More than 10 miles in the backcountry of Yellowstone National Park, on the edge of the caldera, lives a high-altitude community so diverse that scientists at Montana State University call it "incredible, unique and truly strange."
The microorganism community lives in a sapphire-blue hot spring more than 2,000 meters above sea level in the continental region. It is a pool where volcanic gases mix with snow melting and rainwater, a phenomenon that allows for exceptionally high levels of diversity, said Dan Colman, assistant professor of research at the Department of Microbiology and Immunology at the College of Agriculture and College of Letters. Science.
Colman found more microbial biodiversity in a nail-size sample than is present if it were to combine all animal and plant biodiversity in Yellowstone. Some were Bacteria and some were Archaea, two of the three domains of life, and less than half of them had been detected before in hydrothermal systems. Some may even be modern relatives of ancient microbes, potentially offering lessons about life on the early Earth and the potential for life on other planets.
"We think this work has some fairly broad implications that span across disciplines," said Colman, lead author of a scientific paper explaining MSU's findings in the hot spring known as Smoke Jumper 3 or SJ3.
The article was published on February 8 in the online journal Communications of nature. The co-authors were associate professor Eric Boyd and PhD student Melody Lindsay, both of the Department of Microbiology and Immunology.
Boyd said the article is unique because it does not just describe the diversity found in a hot spring; It also explains the conditions that allowed this diversity to develop and to be maintained.
"A lot of people are interested in discovering diversity, that's the ultimate goal," Boyd said. "What Dan wanted to know is why. Why do we have so much diversity and why are some springs more diverse than others?"
Colman attributes this diversity to the unique geochemistry of the Smoke Jumper Geyser Basin, especially SJ3. He said SJ3 is the perfect place to begin to understand how geological processes lead to high volcanic gases in hydrothermal systems and how this, in turn, sustains microbial life that relies on chemical sources of energy instead of light energy.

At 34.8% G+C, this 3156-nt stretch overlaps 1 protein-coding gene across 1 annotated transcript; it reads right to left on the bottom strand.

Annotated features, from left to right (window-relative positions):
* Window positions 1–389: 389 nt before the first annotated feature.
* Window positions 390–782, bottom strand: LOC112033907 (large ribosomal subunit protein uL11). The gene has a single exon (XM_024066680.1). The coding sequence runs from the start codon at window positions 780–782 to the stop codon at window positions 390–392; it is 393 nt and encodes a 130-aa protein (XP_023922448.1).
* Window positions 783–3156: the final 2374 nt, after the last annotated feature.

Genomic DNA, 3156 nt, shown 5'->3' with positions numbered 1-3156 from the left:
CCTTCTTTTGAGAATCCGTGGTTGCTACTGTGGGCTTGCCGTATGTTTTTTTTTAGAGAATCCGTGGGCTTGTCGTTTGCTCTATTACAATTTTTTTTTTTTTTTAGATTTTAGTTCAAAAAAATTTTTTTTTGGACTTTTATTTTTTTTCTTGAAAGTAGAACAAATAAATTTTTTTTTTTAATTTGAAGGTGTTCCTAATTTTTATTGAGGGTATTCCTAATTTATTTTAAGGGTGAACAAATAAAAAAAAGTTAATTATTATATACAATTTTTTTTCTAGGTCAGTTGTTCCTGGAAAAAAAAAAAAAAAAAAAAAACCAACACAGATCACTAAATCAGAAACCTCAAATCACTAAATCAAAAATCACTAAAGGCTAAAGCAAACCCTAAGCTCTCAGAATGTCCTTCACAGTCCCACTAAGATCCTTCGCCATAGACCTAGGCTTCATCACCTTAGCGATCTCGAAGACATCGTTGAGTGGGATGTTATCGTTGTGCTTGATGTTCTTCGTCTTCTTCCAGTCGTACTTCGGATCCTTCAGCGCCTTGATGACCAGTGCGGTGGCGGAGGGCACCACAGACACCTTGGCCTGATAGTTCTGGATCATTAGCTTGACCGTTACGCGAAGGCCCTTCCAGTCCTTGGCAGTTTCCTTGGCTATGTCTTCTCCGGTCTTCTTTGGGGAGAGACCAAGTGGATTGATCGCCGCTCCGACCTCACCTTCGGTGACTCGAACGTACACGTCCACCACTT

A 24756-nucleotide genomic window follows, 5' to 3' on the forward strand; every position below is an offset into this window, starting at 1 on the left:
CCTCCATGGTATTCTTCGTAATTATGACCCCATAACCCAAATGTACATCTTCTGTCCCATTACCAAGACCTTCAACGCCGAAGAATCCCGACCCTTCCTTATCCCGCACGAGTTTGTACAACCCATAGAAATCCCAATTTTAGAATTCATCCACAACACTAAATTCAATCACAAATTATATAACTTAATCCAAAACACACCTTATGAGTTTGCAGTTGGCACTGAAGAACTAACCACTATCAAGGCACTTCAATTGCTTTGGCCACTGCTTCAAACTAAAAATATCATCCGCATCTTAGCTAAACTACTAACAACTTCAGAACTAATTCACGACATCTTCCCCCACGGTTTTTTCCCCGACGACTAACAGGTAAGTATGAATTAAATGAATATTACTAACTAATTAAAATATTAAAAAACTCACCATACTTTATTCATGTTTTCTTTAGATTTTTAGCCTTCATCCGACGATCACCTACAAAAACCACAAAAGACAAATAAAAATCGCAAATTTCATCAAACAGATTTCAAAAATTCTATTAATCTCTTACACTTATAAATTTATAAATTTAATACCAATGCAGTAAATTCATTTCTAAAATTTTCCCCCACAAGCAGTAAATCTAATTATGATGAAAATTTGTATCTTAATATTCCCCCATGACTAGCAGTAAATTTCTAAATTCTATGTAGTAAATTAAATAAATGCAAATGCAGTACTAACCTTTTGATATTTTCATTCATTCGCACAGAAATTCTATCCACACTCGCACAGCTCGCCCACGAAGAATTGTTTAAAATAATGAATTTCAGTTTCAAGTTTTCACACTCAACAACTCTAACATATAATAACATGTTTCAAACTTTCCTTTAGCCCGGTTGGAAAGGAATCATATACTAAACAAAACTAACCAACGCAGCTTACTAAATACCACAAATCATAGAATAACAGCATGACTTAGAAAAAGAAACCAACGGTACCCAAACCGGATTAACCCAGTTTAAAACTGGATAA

"We have shown that it is due to its geographical location and, not to mention that it sits on top of one of the largest active volcanoes in the world," he said. "The SJ3 is located at high altitudes at Continental Divide, characteristics that prevent hydrothermal aquifers from reaching this area."
Colman said SJ3 and other similar sources are fueled by large volumes of volcanic gases that are generated by the boiling of the hydrothermal waters as they rise toward the surface. These gases can mix with waters close to the surface, such as recent rains or melting snow.
He noted that the volcanic gas that ends in SJ3 is very different from the gases that are present in our atmosphere, in that they lack oxygen. Instead, volcanic gas is enriched in hydrogen, methane and carbon monoxide, while the water that infiltrates is very oxidized or rich in oxygen. Mixing these different types of fluids is likely to improve conditions that can support microbial life, leading to greater diversity and providing new opportunities to take advantage of your "gaseous" environment.
Comparing SJ3 to a buffet, Colman said, "Just as a greater variety of foods attracts more and different types of people, so does a hot spring that offers a variety of chemical conditions."
So why have MSU researchers focused on this particular hot spring when Yellowstone has 14,000 hot springs they could have investigated?
There is much interest in the role of hydrogen in supporting microbes that get energy from chemicals rather than light, Boyd said that hot springs and other hot springs in the park were researched in the 1920s and early 1930s by scientists at the Carnegie Institute of Washington. They published their findings in 1935, and later work from the US Geological Survey pointed to especially high volumes of volcanic gas in the Smoke Jumper Geyser Basin. Knowing this, Boyd and four others spent a day in Yellowstone in July 2014, collecting samples of SJ3 and three nearby hot springs.
"Just look at a hot spring does not necessarily say how it is biodiversity," said Boyd. "But as soon as we measured the spring's pH and made other measurements, we knew we were experiencing a single spring."
Colman said it took another three years to conduct the genetic sequencing tests and analyze the results that revealed the diversity of the microbial community. Most hot springs contain some types of microbial organisms. It contained representatives of nearly half of all known groups of microorganisms living on Earth, including dozens and dozens of uncultured archea and bacterial lineages.
"In addition, many of the strains we detected in SJ3 gained significant attention recently because of their potential to report on the evolution of methanogenesis (the biological creation of methane), in addition to previously unknown methanogenic types and deep branching microbial strains. subsurface environments and many other enigmatic lineages, "Colman said. "Further studies of such systems and the intriguing organisms within them are likely to provide additional insights into microbial ecology and shed new light on their role in the evolution of biogeochemical processes."
Lack of oxygen is not an obstacle to life
Daniel R. Colman et al. Meteor and geothermal fluid mixture supports chemosynthetic hydrothermal communities of the hyperdiverse, Communications of nature (2019) DOI: 101038 / s41467-019-08499-1